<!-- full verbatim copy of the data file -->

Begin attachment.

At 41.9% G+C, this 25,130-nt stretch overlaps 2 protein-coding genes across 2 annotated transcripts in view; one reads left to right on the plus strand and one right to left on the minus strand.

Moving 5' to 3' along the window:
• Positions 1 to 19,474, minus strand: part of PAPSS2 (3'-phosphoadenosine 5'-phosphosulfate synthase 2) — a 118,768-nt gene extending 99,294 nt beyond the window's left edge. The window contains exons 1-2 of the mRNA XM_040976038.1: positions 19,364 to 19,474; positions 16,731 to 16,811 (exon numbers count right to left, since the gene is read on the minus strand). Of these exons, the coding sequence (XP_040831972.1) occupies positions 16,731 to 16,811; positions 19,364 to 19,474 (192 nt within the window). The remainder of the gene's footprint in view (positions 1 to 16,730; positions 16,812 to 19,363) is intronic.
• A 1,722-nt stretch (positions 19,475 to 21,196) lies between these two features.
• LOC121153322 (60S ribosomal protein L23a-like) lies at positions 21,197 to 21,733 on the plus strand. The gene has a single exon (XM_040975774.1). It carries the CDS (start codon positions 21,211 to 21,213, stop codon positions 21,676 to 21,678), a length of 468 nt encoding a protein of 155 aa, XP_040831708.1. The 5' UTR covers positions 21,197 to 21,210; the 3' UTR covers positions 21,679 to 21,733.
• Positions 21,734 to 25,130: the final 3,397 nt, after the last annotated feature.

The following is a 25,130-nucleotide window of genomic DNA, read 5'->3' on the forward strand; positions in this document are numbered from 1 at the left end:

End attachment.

At 41.9% G+C, this 25,130-nt stretch overlaps 2 protein-coding genes across 2 annotated transcripts in view; one reads left to right on the plus strand and one right to left on the minus strand.

Moving 5' to 3' along the window:
• Positions 1 to 19,474, minus strand: part of PAPSS2 (3'-phosphoadenosine 5'-phosphosulfate synthase 2) — a 118,768-nt gene extending 99,294 nt beyond the window's left edge. The window contains exons 1-2 of the mRNA XM_040976038.1: positions 19,364 to 19,474; positions 16,731 to 16,811 (exon numbers count right to left, since the gene is read on the minus strand). Of these exons, the coding sequence (XP_040831972.1) occupies positions 16,731 to 16,811; positions 19,364 to 19,474 (192 nt within the window). The remainder of the gene's footprint in view (positions 1 to 16,730; positions 16,812 to 19,363) is intronic.
• A 1,722-nt stretch (positions 19,475 to 21,196) lies between these two features.
• LOC121153322 (60S ribosomal protein L23a-like) lies at positions 21,197 to 21,733 on the plus strand. The gene has a single exon (XM_040975774.1). It carries the CDS (start codon positions 21,211 to 21,213, stop codon positions 21,676 to 21,678), a length of 468 nt encoding a protein of 155 aa, XP_040831708.1. The 5' UTR covers positions 21,197 to 21,210; the 3' UTR covers positions 21,679 to 21,733.
• Positions 21,734 to 25,130: the final 3,397 nt, after the last annotated feature.

The following is a 25,130-nucleotide window of genomic DNA, read 5'->3' on the forward strand; positions in this document are numbered from 1 at the left end: